5. Organic Food: not Better per se!
Organic is primarily a labeling term that is used on a wide variety of foods that have been produced through methods and practices approved by the U.S. Department of Agriculture (USDA) and its National Organics Program (NOP). Organic is also one of the single best steps you can take to safeguard the quality of your food. In many cases, organic is also good step for the environment.
But organic fruit and vegetables must not contain any pesticide residues, their consumption is less harmful to health than conventional goods. The following applies to organic meat: the animals may only be fed natural feed, without the addition of hormones or antibiotics. Also a plus for the health! But organic is not always better: In finished products, the label suggests a particularly high-quality, healthy product – in reality, however, it may contain aromas or, according to the EU regulation, 47 additives, including the thickening agent carrageenan, which is suspected of causing stomach and intestinal ulcers. Organic is not at all associated with terms such as “natural” or “from sustainable cultivation”.
Nutrition tip: Organic is worthwhile for domestic vegetables, milk and bread. Demeter, Naturland and Bioland have the strictest guidelines. With potatoes it makes more sense to pay attention to regional cultivation than to organic quality, because organic potatoes from discounters often have an unnecessarily long way behind them, for example from Africa. When it comes to meat, you should know that organic animal husbandry does not necessarily have to be species-appropriate. The organic label also has no advantage when it comes to soft drinks: the proportion of organic ingredients is usually low, but the products are usually as sweet as others – in other words just as harmful. Organic does not mean healthy per se. This is especially true for packaged products. So: Always look critically at the list of ingredients!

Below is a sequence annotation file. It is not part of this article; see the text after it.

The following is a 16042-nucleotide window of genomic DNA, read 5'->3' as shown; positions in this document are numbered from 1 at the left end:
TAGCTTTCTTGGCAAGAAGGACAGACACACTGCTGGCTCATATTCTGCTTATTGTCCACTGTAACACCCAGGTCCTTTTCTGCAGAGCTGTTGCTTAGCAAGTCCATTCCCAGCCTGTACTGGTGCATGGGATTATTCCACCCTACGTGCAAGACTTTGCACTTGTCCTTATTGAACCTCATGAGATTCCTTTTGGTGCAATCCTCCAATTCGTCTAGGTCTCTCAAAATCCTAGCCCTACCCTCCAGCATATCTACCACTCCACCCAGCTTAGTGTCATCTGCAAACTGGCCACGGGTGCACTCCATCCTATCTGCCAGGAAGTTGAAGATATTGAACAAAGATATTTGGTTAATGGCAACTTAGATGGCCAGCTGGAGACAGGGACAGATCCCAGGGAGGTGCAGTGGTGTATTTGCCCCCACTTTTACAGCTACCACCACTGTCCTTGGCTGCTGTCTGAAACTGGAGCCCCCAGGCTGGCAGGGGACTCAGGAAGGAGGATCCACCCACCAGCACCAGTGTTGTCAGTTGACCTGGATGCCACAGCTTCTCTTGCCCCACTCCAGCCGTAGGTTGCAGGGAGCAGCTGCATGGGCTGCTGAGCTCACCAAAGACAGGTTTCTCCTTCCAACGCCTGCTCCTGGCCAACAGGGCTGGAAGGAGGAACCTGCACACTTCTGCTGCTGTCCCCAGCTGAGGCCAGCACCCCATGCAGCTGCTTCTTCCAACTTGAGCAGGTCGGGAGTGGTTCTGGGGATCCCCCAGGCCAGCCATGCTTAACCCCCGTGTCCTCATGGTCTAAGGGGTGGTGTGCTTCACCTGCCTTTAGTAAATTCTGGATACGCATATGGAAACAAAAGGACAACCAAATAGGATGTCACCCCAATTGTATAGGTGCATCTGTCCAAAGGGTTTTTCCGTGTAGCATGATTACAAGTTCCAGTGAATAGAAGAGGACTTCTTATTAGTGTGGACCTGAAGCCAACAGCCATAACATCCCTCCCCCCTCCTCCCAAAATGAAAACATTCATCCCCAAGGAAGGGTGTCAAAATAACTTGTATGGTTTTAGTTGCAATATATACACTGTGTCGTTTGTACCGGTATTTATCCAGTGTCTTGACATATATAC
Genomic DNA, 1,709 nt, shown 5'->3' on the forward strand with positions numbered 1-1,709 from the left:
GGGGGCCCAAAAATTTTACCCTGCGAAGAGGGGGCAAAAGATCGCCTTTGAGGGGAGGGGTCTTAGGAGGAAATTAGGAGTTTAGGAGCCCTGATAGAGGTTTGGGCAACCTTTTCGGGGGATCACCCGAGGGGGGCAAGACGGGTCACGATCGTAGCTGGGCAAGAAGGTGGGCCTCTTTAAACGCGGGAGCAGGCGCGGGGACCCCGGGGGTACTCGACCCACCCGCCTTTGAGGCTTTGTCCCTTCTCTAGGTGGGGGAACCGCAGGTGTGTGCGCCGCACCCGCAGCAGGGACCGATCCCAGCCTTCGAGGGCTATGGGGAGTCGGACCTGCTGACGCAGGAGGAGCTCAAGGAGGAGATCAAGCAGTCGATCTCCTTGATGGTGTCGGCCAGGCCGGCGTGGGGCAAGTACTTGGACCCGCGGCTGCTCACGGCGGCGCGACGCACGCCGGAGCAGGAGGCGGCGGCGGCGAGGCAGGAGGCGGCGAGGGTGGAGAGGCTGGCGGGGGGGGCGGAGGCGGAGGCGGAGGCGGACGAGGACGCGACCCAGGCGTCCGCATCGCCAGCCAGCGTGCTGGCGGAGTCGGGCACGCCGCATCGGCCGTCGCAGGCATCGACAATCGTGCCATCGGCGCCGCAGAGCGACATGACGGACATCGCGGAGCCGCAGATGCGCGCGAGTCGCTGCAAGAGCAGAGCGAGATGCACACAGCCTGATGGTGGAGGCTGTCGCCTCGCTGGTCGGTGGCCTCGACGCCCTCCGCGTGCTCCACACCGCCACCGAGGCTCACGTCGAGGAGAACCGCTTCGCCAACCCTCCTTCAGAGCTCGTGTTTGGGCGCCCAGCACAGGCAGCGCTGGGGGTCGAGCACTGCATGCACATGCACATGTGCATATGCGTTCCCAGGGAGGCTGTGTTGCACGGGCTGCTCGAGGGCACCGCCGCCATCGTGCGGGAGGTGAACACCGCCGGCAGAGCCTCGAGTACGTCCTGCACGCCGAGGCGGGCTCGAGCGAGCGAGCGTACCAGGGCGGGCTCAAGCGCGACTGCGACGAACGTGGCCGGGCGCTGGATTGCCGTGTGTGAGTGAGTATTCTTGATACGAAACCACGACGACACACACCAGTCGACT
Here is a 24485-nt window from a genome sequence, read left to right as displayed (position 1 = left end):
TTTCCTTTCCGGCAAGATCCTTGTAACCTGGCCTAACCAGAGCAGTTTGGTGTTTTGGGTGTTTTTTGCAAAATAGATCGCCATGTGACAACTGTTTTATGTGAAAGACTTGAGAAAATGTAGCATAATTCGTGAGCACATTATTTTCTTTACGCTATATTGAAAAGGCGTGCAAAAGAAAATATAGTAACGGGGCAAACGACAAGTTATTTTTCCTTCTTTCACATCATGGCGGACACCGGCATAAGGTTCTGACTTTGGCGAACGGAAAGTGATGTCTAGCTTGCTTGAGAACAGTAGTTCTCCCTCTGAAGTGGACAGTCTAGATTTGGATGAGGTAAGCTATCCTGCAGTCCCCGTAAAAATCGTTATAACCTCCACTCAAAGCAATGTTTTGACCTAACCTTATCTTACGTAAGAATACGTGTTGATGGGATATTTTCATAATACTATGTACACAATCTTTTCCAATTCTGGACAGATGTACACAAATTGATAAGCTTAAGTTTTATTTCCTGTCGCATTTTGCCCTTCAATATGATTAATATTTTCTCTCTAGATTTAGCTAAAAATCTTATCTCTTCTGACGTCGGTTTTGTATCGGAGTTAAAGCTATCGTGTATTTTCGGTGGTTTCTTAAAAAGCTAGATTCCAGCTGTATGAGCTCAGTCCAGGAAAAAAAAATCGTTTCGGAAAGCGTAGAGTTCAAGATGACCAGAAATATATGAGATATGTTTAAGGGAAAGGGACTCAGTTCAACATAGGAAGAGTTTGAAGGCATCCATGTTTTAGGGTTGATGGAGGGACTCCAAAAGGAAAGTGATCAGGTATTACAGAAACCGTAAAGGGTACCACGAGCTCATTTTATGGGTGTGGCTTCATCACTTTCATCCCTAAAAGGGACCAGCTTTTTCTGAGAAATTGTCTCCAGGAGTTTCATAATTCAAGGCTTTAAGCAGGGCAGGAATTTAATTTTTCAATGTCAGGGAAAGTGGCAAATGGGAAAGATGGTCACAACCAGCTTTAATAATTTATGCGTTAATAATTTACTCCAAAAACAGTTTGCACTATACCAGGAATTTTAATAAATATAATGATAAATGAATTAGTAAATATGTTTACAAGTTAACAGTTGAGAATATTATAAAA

6 Salt: All-clear
This is how it works in the body: 200 grams of salt are contained in the body of an adult on average. It is important for nerves, muscles and digestion. If the salt concentration is significantly higher, the cells lose their elasticity, the blood vessels narrow and blood pressure rises. For a long time it was thought that this also increased the risk of heart attacks and strokes. Several large studies have now come to the conclusion that salt consumption has only a minimal effect on blood pressure. In addition, it turned out that too little salt also poses a risk to the heart.
Nutritional tip: Continue to use table salt to season meat, vegetables or noodles (one teaspoon per litre of water). However, be aware that you also consume a lot of hidden salt in ready meals, dark breads and cheese. Six grams of salt a day is still a guideline.